After making its debut in 2020, Missouri’s industrial hemp program growth for year two remains a work in progress, officials say.
The Missouri Department of Agriculture began accepting program applications last year, allowing residents the chance to produce the plant and sell products derived from its materials. MDA reported 207 producer registrations and 78 agricultural hemp propagule and seed permits were approved in 2020. Additionally, 80 industrial hemp samplers were certified to collect compliance samples. Of the more than 200 producers, MDA officials say roughly two-thirds planted last year, covering 811 acres statewide.
“For 2020, we really put together a program that was scalable,” said MDA spokesperson Sami Jo Freeman. “We didn’t really have an estimated number of registrations that we were going to have to put out because we simply didn’t know. What we saw for 2020 was pretty strong for the first growing season.”
However, she said the number of producers this year points to some uncertainty of how quickly the program will grow. Producer registration numbers as of March 23 are down 12% from 2020, with 182 applications received. Of those, 36 are pending renewal.
The program marks a comeback in Missouri for the plant, which had largely been prohibited since 1937, when President Franklin D. Roosevelt signed the Marijuana Tax Act, according to the Hemp Industries Association. The tax and licensing regulations of the act made hemp cultivation difficult for farmers, save for a brief period during World War II, when they were encouraged to grow the plant for the war effort.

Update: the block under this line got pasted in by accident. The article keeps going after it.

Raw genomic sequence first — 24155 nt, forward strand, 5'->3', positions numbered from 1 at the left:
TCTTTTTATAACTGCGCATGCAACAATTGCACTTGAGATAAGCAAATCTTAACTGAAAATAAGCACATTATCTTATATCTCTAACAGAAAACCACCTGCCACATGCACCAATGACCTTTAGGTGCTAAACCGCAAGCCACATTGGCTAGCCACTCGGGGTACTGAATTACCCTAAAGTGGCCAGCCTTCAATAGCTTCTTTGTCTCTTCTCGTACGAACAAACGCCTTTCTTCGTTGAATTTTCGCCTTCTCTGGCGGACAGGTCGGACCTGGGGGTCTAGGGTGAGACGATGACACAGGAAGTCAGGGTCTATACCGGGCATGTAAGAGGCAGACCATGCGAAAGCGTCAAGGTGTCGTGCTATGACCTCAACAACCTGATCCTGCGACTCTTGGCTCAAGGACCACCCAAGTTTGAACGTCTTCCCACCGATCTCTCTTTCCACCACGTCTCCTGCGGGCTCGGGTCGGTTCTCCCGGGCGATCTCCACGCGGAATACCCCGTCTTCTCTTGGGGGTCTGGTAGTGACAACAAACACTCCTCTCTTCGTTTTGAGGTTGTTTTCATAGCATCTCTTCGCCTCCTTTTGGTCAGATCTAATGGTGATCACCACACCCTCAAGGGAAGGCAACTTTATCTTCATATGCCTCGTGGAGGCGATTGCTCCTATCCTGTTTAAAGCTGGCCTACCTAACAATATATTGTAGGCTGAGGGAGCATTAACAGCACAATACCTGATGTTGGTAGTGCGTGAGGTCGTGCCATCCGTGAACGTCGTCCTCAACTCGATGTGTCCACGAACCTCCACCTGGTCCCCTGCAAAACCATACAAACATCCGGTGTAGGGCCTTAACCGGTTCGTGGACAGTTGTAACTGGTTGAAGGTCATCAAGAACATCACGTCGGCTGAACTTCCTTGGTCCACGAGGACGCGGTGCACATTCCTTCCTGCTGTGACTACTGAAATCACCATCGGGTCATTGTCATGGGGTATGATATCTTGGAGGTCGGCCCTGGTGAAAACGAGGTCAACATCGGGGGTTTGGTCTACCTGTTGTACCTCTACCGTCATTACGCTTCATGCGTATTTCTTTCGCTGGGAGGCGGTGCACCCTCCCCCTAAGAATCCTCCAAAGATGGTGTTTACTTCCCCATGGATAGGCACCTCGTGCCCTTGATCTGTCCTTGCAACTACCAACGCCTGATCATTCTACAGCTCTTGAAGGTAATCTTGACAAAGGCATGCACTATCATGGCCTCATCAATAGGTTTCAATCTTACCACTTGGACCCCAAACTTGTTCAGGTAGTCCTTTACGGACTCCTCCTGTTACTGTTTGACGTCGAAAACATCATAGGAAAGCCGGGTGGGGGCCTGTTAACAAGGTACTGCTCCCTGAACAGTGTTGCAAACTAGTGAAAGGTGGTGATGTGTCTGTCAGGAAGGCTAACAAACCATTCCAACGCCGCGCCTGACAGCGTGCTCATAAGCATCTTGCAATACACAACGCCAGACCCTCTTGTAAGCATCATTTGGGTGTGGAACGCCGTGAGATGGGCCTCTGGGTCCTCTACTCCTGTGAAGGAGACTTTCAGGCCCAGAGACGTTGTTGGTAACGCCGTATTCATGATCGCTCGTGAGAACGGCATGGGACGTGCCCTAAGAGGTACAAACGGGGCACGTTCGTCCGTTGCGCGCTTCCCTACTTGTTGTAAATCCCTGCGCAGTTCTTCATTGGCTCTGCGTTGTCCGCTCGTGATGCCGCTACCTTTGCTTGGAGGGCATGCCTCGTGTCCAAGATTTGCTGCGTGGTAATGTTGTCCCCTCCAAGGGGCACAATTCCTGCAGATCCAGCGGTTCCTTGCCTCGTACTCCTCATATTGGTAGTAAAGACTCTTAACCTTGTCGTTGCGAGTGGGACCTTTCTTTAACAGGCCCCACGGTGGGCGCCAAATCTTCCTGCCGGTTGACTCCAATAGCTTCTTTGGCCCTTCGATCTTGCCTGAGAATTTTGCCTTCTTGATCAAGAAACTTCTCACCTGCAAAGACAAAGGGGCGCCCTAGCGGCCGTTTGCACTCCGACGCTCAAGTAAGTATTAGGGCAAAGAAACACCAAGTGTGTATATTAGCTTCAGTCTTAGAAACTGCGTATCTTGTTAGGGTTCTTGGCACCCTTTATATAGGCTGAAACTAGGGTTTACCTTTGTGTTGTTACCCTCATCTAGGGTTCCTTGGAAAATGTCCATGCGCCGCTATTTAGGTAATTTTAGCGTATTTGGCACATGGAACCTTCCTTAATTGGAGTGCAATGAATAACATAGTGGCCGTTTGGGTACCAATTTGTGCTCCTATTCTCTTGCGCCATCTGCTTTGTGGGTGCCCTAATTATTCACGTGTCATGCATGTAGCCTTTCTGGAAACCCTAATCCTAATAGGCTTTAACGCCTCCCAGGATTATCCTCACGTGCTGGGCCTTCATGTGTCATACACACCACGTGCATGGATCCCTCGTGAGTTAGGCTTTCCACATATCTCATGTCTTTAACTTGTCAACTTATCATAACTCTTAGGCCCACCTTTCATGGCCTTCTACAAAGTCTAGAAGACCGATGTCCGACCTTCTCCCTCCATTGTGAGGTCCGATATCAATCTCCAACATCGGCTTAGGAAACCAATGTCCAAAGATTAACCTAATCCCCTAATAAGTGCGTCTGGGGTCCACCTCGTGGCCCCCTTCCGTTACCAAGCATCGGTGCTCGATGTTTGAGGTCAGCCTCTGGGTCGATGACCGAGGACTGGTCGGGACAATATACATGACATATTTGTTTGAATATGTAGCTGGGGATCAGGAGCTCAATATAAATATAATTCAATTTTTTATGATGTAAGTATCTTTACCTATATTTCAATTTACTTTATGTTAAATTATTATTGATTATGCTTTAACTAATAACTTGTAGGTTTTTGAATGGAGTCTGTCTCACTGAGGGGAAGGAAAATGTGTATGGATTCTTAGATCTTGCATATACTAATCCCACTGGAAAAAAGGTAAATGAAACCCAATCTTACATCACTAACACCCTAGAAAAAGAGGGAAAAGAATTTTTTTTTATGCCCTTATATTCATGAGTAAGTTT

The 2018 Farm Bill passed by Congress opened the door for industrial hemp production nationwide.
“It’s the plant literally with 25,000 uses,” said Tom Raffety, president of the 2-year-old Missouri Hemp Producers Association.
Raffety said hemp is extremely versatile because its leaves, roots, seeds, stalks and flowers have potential uses in textiles, fuel, paint, biodegradable plastics, construction materials, organic compost, medicine and other products. The strong fibers of the plant can even be processed into pulp to make paper.
The federal Farm Bill led to the Missouri General Assembly later that year approving the industrial hemp program under the supervision of the MDA. State officials say the legislation legalized the crop and exempts it from the list of controlled substances and the definition of marijuana. Hemp is cannabis that contains 0.3% or less THC by dry weight.
By January 2020, the program began accepting applications. Each application costs $750 and is renewable annually.
Buehler Farms LLC in Mount Vernon was among the licensed hemp producers last year. Co-owner David Buehler said his century farm currently is using the plant exclusively to produce CBD supplements. The farm is selling CBD-infused elderberry syrup, elderflower hemp honey and herbal salve through its Elder Farms line.